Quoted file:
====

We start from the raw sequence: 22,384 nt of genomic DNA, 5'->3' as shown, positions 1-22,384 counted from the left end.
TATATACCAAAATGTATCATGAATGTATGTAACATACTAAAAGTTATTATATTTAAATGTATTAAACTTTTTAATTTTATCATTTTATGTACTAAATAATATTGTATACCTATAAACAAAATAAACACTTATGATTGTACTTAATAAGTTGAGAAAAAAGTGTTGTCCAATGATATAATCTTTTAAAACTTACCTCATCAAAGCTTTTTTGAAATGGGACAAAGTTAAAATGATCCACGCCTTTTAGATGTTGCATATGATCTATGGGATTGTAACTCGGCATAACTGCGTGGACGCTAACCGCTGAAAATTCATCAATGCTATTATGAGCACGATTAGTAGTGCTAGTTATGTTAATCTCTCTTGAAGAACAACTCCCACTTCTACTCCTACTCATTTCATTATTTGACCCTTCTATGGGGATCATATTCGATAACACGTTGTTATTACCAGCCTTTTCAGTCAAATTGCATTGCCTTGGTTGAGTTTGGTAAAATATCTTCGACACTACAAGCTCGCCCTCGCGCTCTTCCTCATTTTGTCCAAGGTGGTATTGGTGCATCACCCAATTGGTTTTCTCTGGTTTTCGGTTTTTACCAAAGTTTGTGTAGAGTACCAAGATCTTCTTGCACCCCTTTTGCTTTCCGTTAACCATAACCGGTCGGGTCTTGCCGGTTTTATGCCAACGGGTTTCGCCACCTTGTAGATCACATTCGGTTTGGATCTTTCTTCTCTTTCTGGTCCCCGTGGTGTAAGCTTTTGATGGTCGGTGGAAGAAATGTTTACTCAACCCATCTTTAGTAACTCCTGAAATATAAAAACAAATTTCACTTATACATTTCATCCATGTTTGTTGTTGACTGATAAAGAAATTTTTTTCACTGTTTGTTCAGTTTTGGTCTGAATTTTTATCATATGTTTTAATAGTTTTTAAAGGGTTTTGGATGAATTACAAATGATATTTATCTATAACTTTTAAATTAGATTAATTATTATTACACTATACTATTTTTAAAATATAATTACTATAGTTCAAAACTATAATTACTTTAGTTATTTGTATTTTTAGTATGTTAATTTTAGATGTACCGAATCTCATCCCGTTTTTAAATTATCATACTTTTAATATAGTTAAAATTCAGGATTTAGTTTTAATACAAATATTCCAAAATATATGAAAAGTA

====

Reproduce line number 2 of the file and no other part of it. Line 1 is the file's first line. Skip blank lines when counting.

TATATACCAAAATGTATCATGAATGTATGTAACATACTAAAAGTTATTATATTTAAATGTATTAAACTTTTTAATTTTATCATTTTATGTACTAAATAATATTGTATACCTATAAACAAAATAAACACTTATGATTGTACTTAATAAGTTGAGAAAAAAGTGTTGTCCAATGATATAATCTTTTAAAACTTACCTCATCAAAGCTTTTTTGAAATGGGACAAAGTTAAAATGATCCACGCCTTTTAGATGTTGCATATGATCTATGGGATTGTAACTCGGCATAACTGCGTGGACGCTAACCGCTGAAAATTCATCAATGCTATTATGAGCACGATTAGTAGTGCTAGTTATGTTAATCTCTCTTGAAGAACAACTCCCACTTCTACTCCTACTCATTTCATTATTTGACCCTTCTATGGGGATCATATTCGATAACACGTTGTTATTACCAGCCTTTTCAGTCAAATTGCATTGCCTTGGTTGAGTTTGGTAAAATATCTTCGACACTACAAGCTCGCCCTCGCGCTCTTCCTCATTTTGTCCAAGGTGGTATTGGTGCATCACCCAATTGGTTTTCTCTGGTTTTCGGTTTTTACCAAAGTTTGTGTAGAGTACCAAGATCTTCTTGCACCCCTTTTGCTTTCCGTTAACCATAACCGGTCGGGTCTTGCCGGTTTTATGCCAACGGGTTTCGCCACCTTGTAGATCACATTCGGTTTGGATCTTTCTTCTCTTTCTGGTCCCCGTGGTGTAAGCTTTTGATGGTCGGTGGAAGAAATGTTTACTCAACCCATCTTTAGTAACTCCTGAAATATAAAAACAAATTTCACTTATACATTTCATCCATGTTTGTTGTTGACTGATAAAGAAATTTTTTTCACTGTTTGTTCAGTTTTGGTCTGAATTTTTATCATATGTTTTAATAGTTTTTAAAGGGTTTTGGATGAATTACAAATGATATTTATCTATAACTTTTAAATTAGATTAATTATTATTACACTATACTATTTTTAAAATATAATTACTATAGTTCAAAACTATAATTACTTTAGTTATTTGTATTTTTAGTATGTTAATTTTAGATGTACCGAATCTCATCCCGTTTTTAAATTATCATACTTTTAATATAGTTAAAATTCAGGATTTAGTTTTAATACAAATATTCCAAAATATATGAAAAGTA